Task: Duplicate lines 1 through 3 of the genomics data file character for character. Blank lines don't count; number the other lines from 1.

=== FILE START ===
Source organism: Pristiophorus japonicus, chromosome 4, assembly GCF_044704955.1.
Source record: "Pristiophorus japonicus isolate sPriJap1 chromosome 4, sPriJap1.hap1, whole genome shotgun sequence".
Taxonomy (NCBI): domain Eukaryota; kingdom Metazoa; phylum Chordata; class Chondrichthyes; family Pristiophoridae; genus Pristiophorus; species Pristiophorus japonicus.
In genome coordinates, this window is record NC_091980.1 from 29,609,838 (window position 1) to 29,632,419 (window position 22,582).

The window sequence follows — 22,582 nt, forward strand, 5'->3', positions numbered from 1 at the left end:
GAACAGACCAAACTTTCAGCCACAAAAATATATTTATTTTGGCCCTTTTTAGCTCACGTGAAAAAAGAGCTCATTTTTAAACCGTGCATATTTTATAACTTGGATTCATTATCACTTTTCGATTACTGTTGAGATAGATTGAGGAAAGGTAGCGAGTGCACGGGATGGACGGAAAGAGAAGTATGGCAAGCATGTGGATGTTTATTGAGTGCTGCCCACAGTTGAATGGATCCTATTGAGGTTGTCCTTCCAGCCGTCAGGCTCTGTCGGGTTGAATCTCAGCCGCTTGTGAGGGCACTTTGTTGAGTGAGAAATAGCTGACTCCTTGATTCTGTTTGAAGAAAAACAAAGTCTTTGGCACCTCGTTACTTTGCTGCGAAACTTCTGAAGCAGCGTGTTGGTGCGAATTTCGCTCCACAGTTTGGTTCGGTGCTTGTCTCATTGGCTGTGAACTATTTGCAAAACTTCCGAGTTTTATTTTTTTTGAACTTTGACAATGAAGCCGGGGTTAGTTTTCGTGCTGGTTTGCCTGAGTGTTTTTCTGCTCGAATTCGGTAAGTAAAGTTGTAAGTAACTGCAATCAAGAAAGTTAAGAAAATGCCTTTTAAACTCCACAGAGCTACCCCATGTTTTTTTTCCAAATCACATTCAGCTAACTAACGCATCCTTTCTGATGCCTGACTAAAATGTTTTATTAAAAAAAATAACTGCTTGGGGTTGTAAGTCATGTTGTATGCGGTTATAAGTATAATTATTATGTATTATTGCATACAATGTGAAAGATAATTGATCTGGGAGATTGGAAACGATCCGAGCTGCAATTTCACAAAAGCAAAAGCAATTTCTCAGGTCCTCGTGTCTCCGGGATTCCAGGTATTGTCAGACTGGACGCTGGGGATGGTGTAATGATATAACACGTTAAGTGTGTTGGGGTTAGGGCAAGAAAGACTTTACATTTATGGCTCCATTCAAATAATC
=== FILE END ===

Source organism: Pristiophorus japonicus, chromosome 4, assembly GCF_044704955.1.
Source record: "Pristiophorus japonicus isolate sPriJap1 chromosome 4, sPriJap1.hap1, whole genome shotgun sequence".
Taxonomy (NCBI): domain Eukaryota; kingdom Metazoa; phylum Chordata; class Chondrichthyes; family Pristiophoridae; genus Pristiophorus; species Pristiophorus japonicus.